by Capt. Todd Fleming
AC2ISRC Public Affairs
LANGLEY AIR FORCE BASE, Va. (AFPN) -- An Army tank unit runs into heavy resistance from an enemy force. Immediately, a small Air Force unit, called a Tactical Air Control Party, working side by side with the Army's lead elements, sees the danger of the situation and makes radio contact with some nearby A-10 close air support aircraft. They are vectored in and the problem goes up in smoke.
The Aerospace Command and Control & Intelligence, Surveillance, and Reconnaissance Center is currently working on upgrading the Air Force's TACPs with new equipment to improve joint and multinational interoperability, battle tracking accuracy and joint combat capability.
TACPs are Air Force teams, usually two to five members, normally collocated with U.S. Army maneuver units, that plan, request, coordinate, and control aerospace missions in support of ground force operations.
"It is necessary to improve our tactical information exchange capabilities in the joint and multinational arena to make decisions faster and apply aerospace power more effectively and efficiently," said Master Sgt. Todd Armstrong, AC2ISRC's chief of TACP Requirements. "This also permits a much closer integration of aerospace forces and ground units."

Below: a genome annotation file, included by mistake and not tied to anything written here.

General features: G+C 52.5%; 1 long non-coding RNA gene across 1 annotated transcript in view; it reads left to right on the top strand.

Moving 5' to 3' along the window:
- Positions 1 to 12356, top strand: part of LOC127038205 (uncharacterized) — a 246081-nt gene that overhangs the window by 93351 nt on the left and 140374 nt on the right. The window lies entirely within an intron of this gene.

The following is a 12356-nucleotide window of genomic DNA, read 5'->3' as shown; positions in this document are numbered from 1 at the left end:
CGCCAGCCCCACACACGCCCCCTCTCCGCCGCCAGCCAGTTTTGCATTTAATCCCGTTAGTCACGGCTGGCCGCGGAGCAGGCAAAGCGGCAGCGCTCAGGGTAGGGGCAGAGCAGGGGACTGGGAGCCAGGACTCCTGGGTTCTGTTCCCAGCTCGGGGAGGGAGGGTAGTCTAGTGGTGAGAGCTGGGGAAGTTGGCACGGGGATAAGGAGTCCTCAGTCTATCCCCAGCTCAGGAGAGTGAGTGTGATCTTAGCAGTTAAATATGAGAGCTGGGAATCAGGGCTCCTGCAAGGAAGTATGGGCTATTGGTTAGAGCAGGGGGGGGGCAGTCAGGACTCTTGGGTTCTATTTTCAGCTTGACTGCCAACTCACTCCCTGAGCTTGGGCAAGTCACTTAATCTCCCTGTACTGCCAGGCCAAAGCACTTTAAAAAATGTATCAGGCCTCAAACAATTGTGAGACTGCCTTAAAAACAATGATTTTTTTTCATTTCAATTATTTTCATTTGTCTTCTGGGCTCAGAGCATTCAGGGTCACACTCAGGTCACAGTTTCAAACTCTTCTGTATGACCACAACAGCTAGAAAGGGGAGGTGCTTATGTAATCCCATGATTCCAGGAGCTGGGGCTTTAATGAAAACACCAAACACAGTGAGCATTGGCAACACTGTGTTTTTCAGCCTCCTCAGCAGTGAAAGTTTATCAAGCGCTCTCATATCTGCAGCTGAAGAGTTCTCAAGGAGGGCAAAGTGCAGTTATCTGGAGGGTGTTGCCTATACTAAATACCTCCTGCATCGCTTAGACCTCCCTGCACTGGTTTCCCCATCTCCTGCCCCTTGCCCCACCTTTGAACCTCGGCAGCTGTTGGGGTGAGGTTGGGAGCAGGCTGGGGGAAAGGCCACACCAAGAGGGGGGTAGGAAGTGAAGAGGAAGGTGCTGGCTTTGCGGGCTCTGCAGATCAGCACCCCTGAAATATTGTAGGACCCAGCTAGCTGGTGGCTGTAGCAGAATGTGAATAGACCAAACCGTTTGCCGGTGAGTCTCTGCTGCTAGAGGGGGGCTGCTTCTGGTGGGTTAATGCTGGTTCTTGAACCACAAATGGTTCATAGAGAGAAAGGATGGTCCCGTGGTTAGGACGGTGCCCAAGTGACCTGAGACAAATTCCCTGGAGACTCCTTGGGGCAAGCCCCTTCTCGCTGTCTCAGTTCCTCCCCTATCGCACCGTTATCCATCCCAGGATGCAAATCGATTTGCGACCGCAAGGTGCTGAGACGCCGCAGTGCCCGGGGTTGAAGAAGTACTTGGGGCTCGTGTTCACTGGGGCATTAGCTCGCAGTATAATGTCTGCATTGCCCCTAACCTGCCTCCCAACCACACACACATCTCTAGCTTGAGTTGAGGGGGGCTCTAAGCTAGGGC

There are several equipment components that will be fielded to upgrade the TACPs during the next five years, including backpack radios, laser rangefinders, hand-held computers, software, and vehicle-mounted radios. Distribution will begin in 2000 with the backpack radios and laser rangefinders.
These components will provide the TACPs access to real-time information, allowing for more informed decision-making and reducing the risks for U.S. troops, said Armstrong. They will also increase night and adverse weather capabilities, a shortfall that was demonstrated during Operation Allied Force.
This equipment is being designed with the Air Force's expeditionary mission in mind and will reduce the weight for teams operating on foot, said Armstrong.
"This program is closely synchronized as part of a joint effort," he added. "We intend to buy several components already in use by other services and the special operations forces community. The Marines have expressed a strong interest in adopting portions of our program."
The AC2ISRC, headquartered at Langley, is the Air Force's lead organization to integrate and influence command and control and intelligence, surveillance and reconnaissance. The center originally stood up as the Aerospace Command and Control Agency in 1997, but changed its name to the AC2ISRC in January with the addition of the intelligence, surveillance, and reconnaissance mission.